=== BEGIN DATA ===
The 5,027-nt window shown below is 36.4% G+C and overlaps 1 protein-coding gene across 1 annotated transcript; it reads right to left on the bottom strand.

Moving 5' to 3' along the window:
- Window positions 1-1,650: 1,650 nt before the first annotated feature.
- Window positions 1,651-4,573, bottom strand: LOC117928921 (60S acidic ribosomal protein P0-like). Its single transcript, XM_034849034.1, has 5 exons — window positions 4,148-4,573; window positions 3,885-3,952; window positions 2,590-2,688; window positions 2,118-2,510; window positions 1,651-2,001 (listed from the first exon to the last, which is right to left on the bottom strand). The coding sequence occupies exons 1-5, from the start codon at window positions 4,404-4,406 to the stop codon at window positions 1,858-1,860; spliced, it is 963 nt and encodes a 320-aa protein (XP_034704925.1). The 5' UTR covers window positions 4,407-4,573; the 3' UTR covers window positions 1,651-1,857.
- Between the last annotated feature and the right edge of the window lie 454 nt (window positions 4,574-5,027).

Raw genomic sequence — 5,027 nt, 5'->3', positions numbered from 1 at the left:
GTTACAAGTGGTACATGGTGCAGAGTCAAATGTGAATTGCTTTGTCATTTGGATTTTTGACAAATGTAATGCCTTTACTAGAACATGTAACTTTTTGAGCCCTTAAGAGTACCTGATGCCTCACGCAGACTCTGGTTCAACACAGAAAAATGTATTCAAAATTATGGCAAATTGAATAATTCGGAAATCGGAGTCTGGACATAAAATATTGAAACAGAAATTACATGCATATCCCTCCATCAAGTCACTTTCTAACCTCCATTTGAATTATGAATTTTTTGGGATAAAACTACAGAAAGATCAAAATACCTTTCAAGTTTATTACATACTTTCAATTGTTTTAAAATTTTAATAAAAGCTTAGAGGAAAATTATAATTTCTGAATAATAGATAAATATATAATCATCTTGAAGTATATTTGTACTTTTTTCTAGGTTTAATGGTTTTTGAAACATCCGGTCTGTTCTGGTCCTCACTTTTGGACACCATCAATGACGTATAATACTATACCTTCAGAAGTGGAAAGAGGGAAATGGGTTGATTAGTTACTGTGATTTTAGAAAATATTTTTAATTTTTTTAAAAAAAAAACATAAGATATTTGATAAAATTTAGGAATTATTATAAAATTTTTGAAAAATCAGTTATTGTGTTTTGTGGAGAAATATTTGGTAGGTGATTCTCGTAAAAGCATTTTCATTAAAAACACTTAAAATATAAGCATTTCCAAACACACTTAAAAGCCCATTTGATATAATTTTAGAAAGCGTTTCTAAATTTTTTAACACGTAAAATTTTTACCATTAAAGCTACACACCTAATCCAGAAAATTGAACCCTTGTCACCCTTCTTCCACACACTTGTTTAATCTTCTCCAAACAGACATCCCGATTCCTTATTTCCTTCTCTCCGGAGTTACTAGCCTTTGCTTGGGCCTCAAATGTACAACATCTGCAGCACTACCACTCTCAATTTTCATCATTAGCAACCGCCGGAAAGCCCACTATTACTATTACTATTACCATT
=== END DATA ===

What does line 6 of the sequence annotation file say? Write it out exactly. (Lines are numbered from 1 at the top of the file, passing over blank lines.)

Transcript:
Raw genomic sequence — 5,027 nt, 5'->3', positions numbered from 1 at the left: